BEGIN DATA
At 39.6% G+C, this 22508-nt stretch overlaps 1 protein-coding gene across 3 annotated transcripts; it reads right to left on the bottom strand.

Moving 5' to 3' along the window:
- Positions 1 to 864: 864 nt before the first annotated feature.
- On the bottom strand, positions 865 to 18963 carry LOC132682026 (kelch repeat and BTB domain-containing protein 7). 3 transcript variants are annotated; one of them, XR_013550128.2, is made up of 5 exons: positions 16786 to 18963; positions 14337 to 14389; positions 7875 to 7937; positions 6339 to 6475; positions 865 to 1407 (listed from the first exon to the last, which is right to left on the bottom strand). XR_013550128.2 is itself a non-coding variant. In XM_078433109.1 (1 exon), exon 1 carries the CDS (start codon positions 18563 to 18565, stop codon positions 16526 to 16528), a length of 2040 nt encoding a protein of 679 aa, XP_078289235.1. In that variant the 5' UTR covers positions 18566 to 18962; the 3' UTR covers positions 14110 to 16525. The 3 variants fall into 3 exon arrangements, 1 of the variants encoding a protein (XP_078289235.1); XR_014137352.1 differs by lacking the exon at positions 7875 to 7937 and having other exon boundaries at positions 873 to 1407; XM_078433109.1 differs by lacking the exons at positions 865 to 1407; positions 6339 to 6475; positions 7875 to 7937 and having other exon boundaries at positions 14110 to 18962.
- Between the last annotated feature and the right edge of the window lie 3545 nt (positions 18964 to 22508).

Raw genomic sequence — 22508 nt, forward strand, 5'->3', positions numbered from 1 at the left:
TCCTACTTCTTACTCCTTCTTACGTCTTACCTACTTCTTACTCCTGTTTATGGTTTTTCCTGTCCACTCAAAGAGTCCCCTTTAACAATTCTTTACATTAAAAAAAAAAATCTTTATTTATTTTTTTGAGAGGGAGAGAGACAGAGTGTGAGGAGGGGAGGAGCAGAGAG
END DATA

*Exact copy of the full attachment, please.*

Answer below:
At 39.6% G+C, this 22508-nt stretch overlaps 1 protein-coding gene across 3 annotated transcripts; it reads right to left on the bottom strand.

Moving 5' to 3' along the window:
- Positions 1 to 864: 864 nt before the first annotated feature.
- On the bottom strand, positions 865 to 18963 carry LOC132682026 (kelch repeat and BTB domain-containing protein 7). 3 transcript variants are annotated; one of them, XR_013550128.2, is made up of 5 exons: positions 16786 to 18963; positions 14337 to 14389; positions 7875 to 7937; positions 6339 to 6475; positions 865 to 1407 (listed from the first exon to the last, which is right to left on the bottom strand). XR_013550128.2 is itself a non-coding variant. In XM_078433109.1 (1 exon), exon 1 carries the CDS (start codon positions 18563 to 18565, stop codon positions 16526 to 16528), a length of 2040 nt encoding a protein of 679 aa, XP_078289235.1. In that variant the 5' UTR covers positions 18566 to 18962; the 3' UTR covers positions 14110 to 16525. The 3 variants fall into 3 exon arrangements, 1 of the variants encoding a protein (XP_078289235.1); XR_014137352.1 differs by lacking the exon at positions 7875 to 7937 and having other exon boundaries at positions 873 to 1407; XM_078433109.1 differs by lacking the exons at positions 865 to 1407; positions 6339 to 6475; positions 7875 to 7937 and having other exon boundaries at positions 14110 to 18962.
- Between the last annotated feature and the right edge of the window lie 3545 nt (positions 18964 to 22508).

Raw genomic sequence — 22508 nt, forward strand, 5'->3', positions numbered from 1 at the left:
TCCTACTTCTTACTCCTTCTTACGTCTTACCTACTTCTTACTCCTGTTTATGGTTTTTCCTGTCCACTCAAAGAGTCCCCTTTAACAATTCTTTACATTAAAAAAAAAAATCTTTATTTATTTTTTTGAGAGGGAGAGAGACAGAGTGTGAGGAGGGGAGGAGCAGAGAG